Gress is busy seizing the opportunity. He is vice president at CTC Entertainment, based near Chengdu, where along with the new title and pay raise he is tasked with recruiting talent. "The goal is to bring over U.S.-trained supervisors to train young people here. I'm hiring matte painters, compositors, lighting technicians and people proficient in 2-D to 3-D conversion."

"Most people don't take much persuading," he says. "We can at least match their U.S. wages and offer them free apartments, and it's cheaper to live out here." However, some of the people he has approached have responded, "Why should I train someone to take my job away from me?" For now at least, those with Hollywood training continue to have the upper hand. "As a foreign filmmaker here, you have an intrinsic advantage," says Zhao. "The Chinese education system doesn't foster creativity. Your skills and creativity are valued here because the industry badly needs them."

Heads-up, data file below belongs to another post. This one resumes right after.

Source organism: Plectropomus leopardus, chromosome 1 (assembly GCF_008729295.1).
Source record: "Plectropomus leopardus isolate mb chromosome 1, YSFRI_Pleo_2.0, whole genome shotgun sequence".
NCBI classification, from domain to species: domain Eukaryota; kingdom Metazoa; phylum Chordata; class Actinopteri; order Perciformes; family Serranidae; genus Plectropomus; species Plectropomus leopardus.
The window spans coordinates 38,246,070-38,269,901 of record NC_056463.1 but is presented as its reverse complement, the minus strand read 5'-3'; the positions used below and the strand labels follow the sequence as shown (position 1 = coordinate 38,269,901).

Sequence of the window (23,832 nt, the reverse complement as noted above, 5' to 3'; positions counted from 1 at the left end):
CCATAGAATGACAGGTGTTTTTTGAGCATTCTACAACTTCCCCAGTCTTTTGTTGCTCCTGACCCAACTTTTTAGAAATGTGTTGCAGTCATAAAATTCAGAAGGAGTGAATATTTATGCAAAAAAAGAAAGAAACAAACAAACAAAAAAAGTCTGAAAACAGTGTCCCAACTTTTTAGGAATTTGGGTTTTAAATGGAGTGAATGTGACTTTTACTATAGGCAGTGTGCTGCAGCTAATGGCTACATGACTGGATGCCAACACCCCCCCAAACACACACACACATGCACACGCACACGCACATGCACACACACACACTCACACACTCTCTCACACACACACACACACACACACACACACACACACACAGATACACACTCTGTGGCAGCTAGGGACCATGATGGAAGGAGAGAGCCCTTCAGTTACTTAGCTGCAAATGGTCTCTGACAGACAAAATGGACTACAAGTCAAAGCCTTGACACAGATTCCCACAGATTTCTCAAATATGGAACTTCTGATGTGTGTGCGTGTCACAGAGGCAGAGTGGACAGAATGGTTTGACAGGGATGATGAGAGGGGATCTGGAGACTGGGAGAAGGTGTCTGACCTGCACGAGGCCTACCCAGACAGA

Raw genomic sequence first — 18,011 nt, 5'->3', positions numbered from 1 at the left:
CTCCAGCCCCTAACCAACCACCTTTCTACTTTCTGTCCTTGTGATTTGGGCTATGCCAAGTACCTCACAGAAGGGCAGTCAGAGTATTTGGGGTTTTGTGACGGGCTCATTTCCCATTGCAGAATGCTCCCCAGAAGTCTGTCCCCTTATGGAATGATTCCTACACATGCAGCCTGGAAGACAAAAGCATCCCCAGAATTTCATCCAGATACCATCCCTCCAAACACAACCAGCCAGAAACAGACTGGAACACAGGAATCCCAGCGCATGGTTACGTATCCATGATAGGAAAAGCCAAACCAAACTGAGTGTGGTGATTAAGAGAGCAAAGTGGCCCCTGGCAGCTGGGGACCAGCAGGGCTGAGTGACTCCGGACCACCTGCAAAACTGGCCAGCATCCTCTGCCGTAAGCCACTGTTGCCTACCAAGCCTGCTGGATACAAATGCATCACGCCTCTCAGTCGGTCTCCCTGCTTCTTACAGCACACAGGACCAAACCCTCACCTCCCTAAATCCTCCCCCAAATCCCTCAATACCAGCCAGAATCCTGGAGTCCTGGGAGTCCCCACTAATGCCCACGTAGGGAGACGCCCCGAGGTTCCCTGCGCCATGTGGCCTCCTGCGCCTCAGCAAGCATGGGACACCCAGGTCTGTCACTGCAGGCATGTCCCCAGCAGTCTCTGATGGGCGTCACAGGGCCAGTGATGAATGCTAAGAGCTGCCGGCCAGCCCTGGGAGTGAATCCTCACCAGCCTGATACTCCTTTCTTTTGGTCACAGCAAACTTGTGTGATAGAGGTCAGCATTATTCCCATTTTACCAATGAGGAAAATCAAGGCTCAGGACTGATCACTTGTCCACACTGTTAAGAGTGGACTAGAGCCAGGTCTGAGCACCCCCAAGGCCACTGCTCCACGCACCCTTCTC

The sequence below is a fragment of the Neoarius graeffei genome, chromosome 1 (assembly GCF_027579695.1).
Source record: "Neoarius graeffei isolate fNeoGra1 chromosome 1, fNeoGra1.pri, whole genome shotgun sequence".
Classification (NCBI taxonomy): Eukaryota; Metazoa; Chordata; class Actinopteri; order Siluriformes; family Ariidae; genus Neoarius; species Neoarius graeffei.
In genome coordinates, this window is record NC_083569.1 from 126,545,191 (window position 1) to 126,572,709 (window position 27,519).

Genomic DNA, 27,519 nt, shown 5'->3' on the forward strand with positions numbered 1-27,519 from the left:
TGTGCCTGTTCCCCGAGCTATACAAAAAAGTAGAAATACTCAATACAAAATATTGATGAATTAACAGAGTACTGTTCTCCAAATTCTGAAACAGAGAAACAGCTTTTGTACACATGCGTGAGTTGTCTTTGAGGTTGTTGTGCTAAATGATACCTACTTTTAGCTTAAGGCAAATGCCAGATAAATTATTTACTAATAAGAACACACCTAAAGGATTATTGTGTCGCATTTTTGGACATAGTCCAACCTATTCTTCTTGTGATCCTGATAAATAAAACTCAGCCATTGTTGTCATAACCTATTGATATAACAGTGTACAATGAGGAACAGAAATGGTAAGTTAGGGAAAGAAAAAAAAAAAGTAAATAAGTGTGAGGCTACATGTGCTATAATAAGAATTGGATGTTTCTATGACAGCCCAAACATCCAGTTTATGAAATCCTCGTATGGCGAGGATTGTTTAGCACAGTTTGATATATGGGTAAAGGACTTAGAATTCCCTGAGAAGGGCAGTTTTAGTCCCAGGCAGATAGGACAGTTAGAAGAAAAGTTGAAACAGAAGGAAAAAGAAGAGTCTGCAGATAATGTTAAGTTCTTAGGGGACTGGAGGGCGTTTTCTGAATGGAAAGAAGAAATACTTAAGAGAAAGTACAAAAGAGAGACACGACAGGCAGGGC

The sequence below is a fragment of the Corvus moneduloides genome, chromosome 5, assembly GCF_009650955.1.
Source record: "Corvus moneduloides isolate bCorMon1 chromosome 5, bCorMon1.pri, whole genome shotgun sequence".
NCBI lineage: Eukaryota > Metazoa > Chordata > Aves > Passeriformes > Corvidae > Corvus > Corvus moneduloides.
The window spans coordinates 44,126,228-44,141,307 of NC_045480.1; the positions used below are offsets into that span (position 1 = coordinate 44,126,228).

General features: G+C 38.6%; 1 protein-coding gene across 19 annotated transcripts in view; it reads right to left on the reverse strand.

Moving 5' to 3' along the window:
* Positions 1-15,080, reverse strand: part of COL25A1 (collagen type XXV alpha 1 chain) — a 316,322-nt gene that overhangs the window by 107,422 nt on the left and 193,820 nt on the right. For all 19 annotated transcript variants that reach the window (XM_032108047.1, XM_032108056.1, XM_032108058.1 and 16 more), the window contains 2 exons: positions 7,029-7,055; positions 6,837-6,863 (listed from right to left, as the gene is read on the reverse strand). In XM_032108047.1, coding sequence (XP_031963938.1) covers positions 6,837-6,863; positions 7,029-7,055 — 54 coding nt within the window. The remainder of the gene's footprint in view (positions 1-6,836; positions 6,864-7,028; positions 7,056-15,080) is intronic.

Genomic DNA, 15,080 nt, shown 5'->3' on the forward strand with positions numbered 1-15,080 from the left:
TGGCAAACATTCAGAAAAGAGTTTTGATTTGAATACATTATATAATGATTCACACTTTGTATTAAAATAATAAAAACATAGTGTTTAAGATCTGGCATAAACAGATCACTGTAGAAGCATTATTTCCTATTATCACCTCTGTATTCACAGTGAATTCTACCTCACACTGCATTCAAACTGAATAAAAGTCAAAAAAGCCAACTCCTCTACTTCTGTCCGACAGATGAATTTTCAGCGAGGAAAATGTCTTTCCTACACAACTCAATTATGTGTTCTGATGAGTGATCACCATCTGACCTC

But while the infantile state of China's movie sector has allowed Zhao to blaze a path not open back home, it also has its disadvantages. "I've been on sets where the grips, gaffers and even some of the key PAs are just migrant workers who would have otherwise been working on a construction site," Zhao says. For Zhao, China's movie business today is best compared with Hollywood in the 1920s---"before the anti-trust laws, before regulation and before the industry matured." "It is," he says, "the wild West. But if you come with an open mind, it's a great time to be here."